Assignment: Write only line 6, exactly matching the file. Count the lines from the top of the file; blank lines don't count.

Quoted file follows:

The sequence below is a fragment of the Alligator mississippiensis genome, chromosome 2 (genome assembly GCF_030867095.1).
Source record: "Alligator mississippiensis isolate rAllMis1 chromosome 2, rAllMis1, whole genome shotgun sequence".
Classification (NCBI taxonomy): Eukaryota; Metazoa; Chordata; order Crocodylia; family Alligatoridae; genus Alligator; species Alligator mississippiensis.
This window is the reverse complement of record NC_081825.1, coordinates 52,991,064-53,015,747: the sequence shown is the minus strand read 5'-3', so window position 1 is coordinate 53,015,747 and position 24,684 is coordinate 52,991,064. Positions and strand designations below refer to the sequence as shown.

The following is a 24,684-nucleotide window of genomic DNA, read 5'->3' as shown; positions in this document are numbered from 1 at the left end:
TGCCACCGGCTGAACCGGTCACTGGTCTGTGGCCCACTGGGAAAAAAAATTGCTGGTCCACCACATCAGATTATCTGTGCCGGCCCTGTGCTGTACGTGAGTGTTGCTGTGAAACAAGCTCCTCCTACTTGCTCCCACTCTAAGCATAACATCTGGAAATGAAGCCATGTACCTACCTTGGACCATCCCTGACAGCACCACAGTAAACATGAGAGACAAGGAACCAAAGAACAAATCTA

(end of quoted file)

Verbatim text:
TGCCACCGGCTGAACCGGTCACTGGTCTGTGGCCCACTGGGAAAAAAAATTGCTGGTCCACCACATCAGATTATCTGTGCCGGCCCTGTGCTGTACGTGAGTGTTGCTGTGAAACAAGCTCCTCCTACTTGCTCCCACTCTAAGCATAACATCTGGAAATGAAGCCATGTACCTACCTTGGACCATCCCTGACAGCACCACAGTAAACATGAGAGACAAGGAACCAAAGAACAAATCTA